When the British Empire declared war in August 1914, many men from Saskatchewan rushed to enlist. Excited by the prospect of a quick war and stable wages, these men would fill several battalions over the course of the war. Urban and rural areas alike provided men for overseas service. Saskatoon raised the 65th and 96th battalions in 1916. Communities like North Battleford enlisted men in the North Saskatchewan Regiment. One of the most famous provincial regiments, the 196th (Western Universities) Battalion, was recruited among students in Saskatoon and Regina. These men, regardless of the battalion, fought and bled in Europe with their brethren from across the country. Demobilization brought further hardship; Saskatchewan had a high casualty rate, and those who did return faced economic downturn and poor crops.
But out of this hardship grew an iron will. When war was declared for a second time in a generation, men from Saskatchewan, battered by ten years of economic depression, rushed once again to enlist for overseas duty. Men from North Battleford joined the Regina Rifles, the only unit from the province with battle honours at Vimy and in Normandy. Others from Saskatoon enlisted in the Saskatoon Light Infantry, and disembarked in England with the 1st Canadian Infantry Division under General A.G.L. McNaughton, a Saskatchewan native. Many communities across the province, including Saskatoon and North Battleford, also played an integral role in the British Commonwealth Air Training Program, hosting and training the aircrew who fought over Europe.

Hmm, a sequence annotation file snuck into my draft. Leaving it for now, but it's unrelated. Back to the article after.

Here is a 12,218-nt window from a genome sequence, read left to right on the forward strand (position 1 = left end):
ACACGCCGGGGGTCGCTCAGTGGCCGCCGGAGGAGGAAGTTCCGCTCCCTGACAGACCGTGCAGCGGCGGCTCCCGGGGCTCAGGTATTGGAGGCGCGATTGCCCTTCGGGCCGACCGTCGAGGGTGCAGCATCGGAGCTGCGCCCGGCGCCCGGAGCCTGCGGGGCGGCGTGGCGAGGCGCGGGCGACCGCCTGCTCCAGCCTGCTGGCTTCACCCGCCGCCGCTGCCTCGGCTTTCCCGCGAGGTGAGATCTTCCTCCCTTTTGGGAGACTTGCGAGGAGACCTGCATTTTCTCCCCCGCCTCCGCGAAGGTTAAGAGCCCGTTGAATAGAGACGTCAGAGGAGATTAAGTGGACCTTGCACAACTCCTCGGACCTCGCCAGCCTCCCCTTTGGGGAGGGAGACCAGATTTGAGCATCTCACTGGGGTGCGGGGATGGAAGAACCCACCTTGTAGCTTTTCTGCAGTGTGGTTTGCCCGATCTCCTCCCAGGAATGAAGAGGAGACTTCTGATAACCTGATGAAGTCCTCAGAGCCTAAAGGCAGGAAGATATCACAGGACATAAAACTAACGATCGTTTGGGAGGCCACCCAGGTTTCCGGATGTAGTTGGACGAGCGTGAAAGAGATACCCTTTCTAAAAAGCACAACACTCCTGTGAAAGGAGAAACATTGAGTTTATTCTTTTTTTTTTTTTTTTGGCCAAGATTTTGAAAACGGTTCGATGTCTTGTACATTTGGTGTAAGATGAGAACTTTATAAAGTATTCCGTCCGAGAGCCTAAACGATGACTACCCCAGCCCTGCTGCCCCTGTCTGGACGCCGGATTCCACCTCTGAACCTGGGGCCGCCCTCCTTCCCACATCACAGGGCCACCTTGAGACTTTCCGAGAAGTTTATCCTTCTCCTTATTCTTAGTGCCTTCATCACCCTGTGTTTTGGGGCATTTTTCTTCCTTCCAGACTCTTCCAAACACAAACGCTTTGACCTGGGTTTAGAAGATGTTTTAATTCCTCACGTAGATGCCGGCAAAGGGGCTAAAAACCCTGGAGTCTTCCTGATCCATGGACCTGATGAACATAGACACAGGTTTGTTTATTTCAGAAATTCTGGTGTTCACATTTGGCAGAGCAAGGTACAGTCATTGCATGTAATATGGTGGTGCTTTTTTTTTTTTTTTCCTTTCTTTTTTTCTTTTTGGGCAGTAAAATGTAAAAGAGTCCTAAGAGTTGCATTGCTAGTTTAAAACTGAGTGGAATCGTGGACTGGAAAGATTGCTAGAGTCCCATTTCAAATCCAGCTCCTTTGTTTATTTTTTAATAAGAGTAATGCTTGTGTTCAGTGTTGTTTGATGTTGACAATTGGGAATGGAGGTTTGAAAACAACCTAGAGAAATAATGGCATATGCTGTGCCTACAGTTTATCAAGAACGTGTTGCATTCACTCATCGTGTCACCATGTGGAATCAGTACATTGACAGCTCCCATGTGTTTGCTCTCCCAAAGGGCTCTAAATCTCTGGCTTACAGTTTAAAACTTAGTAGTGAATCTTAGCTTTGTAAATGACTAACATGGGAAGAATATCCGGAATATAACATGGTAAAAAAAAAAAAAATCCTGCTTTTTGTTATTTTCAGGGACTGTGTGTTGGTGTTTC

Airforce training recruits No. 4 Service Flying Training School undergoing bren gun practice.
Credit: Virtual Museum, Saskatoon and the Second World War Experience. /
The Western Development Museum began as the Second World War ended. Citizens in North Battleford began preserving early farm machinery during the war, and in 1946 the provincial Minister of Natural Resources and Industrial Development provided the funds to begin the museum. Airport hangars in North Battleford and Saskatoon, expanded during the war as part of the British Commonwealth Air Training Program, were subsequently transformed into storage depots for the large amount of artefacts donated from across the province.
3. Western Development Museums Website, History.
Featured Image: Credit: Virtual Museum, Saskatoon and the Second World War Experience /